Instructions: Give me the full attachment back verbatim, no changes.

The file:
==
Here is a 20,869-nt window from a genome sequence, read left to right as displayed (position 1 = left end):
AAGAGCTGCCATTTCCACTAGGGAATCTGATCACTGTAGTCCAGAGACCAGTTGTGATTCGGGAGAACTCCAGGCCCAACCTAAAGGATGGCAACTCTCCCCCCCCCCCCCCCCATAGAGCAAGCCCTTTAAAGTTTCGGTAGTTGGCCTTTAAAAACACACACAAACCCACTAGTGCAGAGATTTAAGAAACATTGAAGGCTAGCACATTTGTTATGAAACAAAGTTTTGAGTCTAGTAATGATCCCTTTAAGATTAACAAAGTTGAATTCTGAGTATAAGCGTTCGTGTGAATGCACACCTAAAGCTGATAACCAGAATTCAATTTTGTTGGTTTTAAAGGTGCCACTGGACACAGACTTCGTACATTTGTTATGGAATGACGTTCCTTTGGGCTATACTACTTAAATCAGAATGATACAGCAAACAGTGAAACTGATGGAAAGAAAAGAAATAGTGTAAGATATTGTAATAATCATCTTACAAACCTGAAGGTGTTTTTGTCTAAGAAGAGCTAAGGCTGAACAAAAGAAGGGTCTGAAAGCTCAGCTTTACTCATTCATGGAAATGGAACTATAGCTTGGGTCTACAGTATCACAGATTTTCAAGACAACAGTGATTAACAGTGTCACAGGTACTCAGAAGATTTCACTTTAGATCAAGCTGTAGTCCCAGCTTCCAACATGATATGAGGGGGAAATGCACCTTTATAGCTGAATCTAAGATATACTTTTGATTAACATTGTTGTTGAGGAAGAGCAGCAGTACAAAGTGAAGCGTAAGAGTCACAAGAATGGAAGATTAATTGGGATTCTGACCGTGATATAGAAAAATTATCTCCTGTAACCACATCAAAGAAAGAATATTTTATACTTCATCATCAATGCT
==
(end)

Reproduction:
Here is a 20,869-nt window from a genome sequence, read left to right as displayed (position 1 = left end):
AAGAGCTGCCATTTCCACTAGGGAATCTGATCACTGTAGTCCAGAGACCAGTTGTGATTCGGGAGAACTCCAGGCCCAACCTAAAGGATGGCAACTCTCCCCCCCCCCCCCCCCATAGAGCAAGCCCTTTAAAGTTTCGGTAGTTGGCCTTTAAAAACACACACAAACCCACTAGTGCAGAGATTTAAGAAACATTGAAGGCTAGCACATTTGTTATGAAACAAAGTTTTGAGTCTAGTAATGATCCCTTTAAGATTAACAAAGTTGAATTCTGAGTATAAGCGTTCGTGTGAATGCACACCTAAAGCTGATAACCAGAATTCAATTTTGTTGGTTTTAAAGGTGCCACTGGACACAGACTTCGTACATTTGTTATGGAATGACGTTCCTTTGGGCTATACTACTTAAATCAGAATGATACAGCAAACAGTGAAACTGATGGAAAGAAAAGAAATAGTGTAAGATATTGTAATAATCATCTTACAAACCTGAAGGTGTTTTTGTCTAAGAAGAGCTAAGGCTGAACAAAAGAAGGGTCTGAAAGCTCAGCTTTACTCATTCATGGAAATGGAACTATAGCTTGGGTCTACAGTATCACAGATTTTCAAGACAACAGTGATTAACAGTGTCACAGGTACTCAGAAGATTTCACTTTAGATCAAGCTGTAGTCCCAGCTTCCAACATGATATGAGGGGGAAATGCACCTTTATAGCTGAATCTAAGATATACTTTTGATTAACATTGTTGTTGAGGAAGAGCAGCAGTACAAAGTGAAGCGTAAGAGTCACAAGAATGGAAGATTAATTGGGATTCTGACCGTGATATAGAAAAATTATCTCCTGTAACCACATCAAAGAAAGAATATTTTATACTTCATCATCAATGCT